Black people comprise 12.3 percent of the population of the USA, but only 6.3 percent of the state of Wisconsin. Wisconsin outside of the City of Milwaukee, is actually only 2.5 percent Black – less than one-fifth of the percentage of Black persons in the population of the USA as a whole. That’s the kind of statistic that harbors and attracts explicitly racist white enclaves. If, compared to other states, Wisconsin were a great place to live, with equitable opportunity for all, more people of color would be living here by now.
70 percent of all Black citizens of Wisconsin live in Milwaukee County. 94% of all Black residents of Milwaukee County live in the City of Milwaukee. Less than 6 percent of all white persons living in Wisconsin live in the city of Milwaukee. But two-thirds of all Black persons living in Wisconsin live in the city of Milwaukee. Are you getting the picture? Wisconsin has never been particularly welcoming to people of color, and has always kept the races separated, with people of color oppressed and in poverty. (more…)
Racial Disparity + Police Brutality + Mass Incarceration = Violation of Human Rights + Intimidation + Individual and Community Impoverishment and Disenfranchisement
first researched and published in Feb. 2005; updated in Dec. 2014
The USA now imprisons a higher percentage of her people than any other country on earth. This distinction, acquired around the turn of the 21st century, is largely due to a huge escalation in incarcerations caused by drug law enforcement. The escalation is not due to increased use of illegal drugs. It is a result of the so-called ‘War on Drugs’ waged selectively and with markedly different tactics in different communities, since the 1980’s. (more…)
The current majority party controlling the Wisconsin legislative, executive and judicial branches has just enacted a law, which restricts voting opportunities in each municipality in the state to no more than one early voting location for each town, village, or city – regardless of size! The new law also further reduces the number of hours and days allowed for early voting – and entirely eliminates opportunities to vote on a weekend.
The difference in the election experience between, for example, the City of Milwaukee and the County of Ozaukee, which are neighbors, approximately the same size in square miles, illustrates how outrageously unfair this new state law is in practice. (more…)
Elections in America should be an opportunity for the people to choose their elected representatives. It does not do justice to the people of Wisconsin and of the United States for the legislators to be choosing their constituents. But the current system of partisan “redistricting” does just that – it allows politicians to carve out turf strictly for the benefit of their party and for the protection of incumbents. It hurts democracy, it makes elections-by-district non-competitive, and it takes choice away from the citizens.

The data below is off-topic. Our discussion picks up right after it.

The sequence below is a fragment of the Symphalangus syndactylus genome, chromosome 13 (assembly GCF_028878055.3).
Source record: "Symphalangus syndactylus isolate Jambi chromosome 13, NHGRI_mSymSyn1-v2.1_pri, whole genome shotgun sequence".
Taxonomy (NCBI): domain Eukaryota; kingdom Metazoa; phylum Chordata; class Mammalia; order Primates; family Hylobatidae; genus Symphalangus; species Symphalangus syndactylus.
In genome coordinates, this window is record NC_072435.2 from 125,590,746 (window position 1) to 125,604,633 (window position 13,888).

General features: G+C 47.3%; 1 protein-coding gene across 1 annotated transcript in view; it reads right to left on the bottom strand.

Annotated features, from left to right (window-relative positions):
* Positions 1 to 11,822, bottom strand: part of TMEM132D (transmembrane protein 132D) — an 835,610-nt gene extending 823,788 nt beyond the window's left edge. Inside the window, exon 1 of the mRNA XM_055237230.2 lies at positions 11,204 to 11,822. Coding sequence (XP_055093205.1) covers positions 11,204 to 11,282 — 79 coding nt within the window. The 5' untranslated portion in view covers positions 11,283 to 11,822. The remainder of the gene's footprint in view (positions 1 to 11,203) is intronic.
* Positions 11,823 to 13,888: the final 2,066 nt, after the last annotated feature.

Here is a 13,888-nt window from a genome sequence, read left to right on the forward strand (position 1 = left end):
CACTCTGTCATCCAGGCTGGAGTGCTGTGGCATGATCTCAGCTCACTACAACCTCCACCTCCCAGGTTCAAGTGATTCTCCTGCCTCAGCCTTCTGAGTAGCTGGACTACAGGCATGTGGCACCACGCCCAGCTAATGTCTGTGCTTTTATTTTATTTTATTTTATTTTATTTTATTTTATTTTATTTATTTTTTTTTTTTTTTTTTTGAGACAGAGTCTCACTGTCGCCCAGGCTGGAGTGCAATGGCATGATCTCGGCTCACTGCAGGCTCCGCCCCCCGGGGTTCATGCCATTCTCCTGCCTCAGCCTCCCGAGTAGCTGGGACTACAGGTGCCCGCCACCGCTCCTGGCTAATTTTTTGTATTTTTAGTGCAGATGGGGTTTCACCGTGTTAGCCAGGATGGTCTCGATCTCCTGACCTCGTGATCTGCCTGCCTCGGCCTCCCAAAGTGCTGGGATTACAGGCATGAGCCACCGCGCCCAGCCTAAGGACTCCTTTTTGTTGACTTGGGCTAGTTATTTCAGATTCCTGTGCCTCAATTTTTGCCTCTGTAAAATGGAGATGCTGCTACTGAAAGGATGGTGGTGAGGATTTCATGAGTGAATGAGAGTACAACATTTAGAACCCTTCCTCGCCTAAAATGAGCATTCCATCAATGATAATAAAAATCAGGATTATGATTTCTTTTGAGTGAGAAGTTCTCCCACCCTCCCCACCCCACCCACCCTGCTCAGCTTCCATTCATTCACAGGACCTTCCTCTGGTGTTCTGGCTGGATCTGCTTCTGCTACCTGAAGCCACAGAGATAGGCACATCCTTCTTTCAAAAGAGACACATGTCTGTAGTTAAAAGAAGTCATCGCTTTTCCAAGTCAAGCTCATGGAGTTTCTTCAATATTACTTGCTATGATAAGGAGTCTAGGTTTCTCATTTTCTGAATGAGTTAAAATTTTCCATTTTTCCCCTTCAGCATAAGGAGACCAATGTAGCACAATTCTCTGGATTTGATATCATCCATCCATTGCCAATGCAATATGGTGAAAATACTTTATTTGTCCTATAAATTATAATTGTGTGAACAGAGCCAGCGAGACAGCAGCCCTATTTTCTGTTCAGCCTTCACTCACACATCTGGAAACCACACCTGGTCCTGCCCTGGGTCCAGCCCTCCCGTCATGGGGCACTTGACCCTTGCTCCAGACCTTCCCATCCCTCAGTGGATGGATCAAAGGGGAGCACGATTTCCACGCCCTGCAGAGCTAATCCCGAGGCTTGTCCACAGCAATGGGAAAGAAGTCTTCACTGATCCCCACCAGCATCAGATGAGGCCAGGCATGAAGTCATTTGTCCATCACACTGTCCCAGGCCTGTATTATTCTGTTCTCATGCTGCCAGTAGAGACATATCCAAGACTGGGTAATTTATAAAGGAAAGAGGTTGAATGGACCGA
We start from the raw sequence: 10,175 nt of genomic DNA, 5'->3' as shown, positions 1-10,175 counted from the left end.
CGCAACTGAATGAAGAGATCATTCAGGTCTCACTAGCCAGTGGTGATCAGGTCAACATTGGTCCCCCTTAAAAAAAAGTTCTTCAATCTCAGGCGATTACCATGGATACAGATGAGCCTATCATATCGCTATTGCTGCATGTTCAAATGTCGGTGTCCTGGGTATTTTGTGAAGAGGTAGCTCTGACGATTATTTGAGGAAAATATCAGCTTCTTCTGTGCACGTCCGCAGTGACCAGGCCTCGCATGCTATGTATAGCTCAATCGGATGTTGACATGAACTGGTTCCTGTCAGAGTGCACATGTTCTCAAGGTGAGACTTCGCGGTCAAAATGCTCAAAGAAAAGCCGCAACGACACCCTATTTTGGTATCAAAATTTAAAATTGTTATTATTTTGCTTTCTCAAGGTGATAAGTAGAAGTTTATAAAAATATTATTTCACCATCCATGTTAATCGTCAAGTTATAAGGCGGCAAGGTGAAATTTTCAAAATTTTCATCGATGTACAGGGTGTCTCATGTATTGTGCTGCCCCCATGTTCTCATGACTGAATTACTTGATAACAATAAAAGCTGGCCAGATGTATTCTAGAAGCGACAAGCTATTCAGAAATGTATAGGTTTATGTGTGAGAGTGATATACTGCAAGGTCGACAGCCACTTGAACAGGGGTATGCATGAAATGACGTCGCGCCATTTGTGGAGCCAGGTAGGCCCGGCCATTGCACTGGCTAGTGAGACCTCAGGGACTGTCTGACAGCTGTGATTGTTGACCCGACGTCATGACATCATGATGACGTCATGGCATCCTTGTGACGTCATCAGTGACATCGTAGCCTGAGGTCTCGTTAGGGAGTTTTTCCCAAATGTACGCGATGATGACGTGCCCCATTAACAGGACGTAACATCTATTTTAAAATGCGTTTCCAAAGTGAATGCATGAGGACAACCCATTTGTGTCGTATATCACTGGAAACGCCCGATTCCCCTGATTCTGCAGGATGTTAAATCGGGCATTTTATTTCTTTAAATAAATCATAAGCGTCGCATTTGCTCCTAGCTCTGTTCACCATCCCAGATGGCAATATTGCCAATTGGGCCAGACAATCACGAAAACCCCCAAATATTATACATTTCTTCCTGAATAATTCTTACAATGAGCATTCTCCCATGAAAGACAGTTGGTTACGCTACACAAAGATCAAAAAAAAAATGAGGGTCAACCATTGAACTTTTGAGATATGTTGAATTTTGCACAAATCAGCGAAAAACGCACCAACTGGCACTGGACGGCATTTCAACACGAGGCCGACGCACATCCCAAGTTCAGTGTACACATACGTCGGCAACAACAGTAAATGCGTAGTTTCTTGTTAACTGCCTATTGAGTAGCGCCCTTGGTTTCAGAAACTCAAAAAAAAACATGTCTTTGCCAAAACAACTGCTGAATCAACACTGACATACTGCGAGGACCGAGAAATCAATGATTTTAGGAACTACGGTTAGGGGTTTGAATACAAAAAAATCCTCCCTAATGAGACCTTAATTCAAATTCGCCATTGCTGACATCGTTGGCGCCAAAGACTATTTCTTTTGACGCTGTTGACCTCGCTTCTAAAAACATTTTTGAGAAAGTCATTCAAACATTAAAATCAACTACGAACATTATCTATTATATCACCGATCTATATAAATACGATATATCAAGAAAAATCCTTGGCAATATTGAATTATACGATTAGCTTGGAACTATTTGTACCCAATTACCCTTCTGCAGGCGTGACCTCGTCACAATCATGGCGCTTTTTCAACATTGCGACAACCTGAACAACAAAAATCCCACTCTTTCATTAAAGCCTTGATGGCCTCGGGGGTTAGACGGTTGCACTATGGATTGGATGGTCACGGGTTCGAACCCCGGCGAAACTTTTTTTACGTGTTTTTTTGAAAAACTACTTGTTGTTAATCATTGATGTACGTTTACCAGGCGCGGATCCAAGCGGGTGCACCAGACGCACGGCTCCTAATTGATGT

Voting rights are basic to all human rights. Violations of voting rights are violations of the core principles of democracy, and of government that should be of, by, and for the people. Violations have become more widespread in the USA than just the states that were originally listed in the landmark, and essential 1965 Voting Rights Act, which was so (tragically) belatedly enacted to finally enforce the basic human rights provisions of the 14th and 15th Amendments a century after those Amendments were ratified.
A Note of Respect and Gratitude to Debbie O’Dell Seneca, President Judge Emeritus of the Washington County, PA. Court of Common Pleas, for her Ruling in a Case involving Damages Suffered by Families due to “Fracking” (Extraction of Natural Gas) done by a Corporation:
Please accept my congratulations for your recent courageous ruling that a corporation does not possess Constitutional rights, and for asserting that, if corporations could claim Constitutional rights, then corporations would become a “… legal fabrication superior to the law that created and sustains it”.
I share with many people a deep concern about the struggle that will define the 21st Century – Corporations v. Persons. I have studied and, from time to time, written about this struggle for more than a decade, and a little over two years ago I finally felt impelled to personally dig into the tap root of the problem and closely examine an underlying question: “What, specifically, is in the U.S. Constitution that would allow a Supreme Court Justice to conclude that a corporation legitimately possesses the rights that are defined there as being the rights of a person?” I found an answer that has been overlooked for too long, and to our peril.
Conservative data and analysis holds that three out of every 20 Americans live in poverty in the United States today. It’s worse than that for kids – and it’s toughest for families with children. More than five out of 20 American children under the age of five live in poverty today. And children of color are far more likely than so-called White children to be living in poverty. I guarantee this essay will upset a fondly and very widely held applecart of belief. (more…)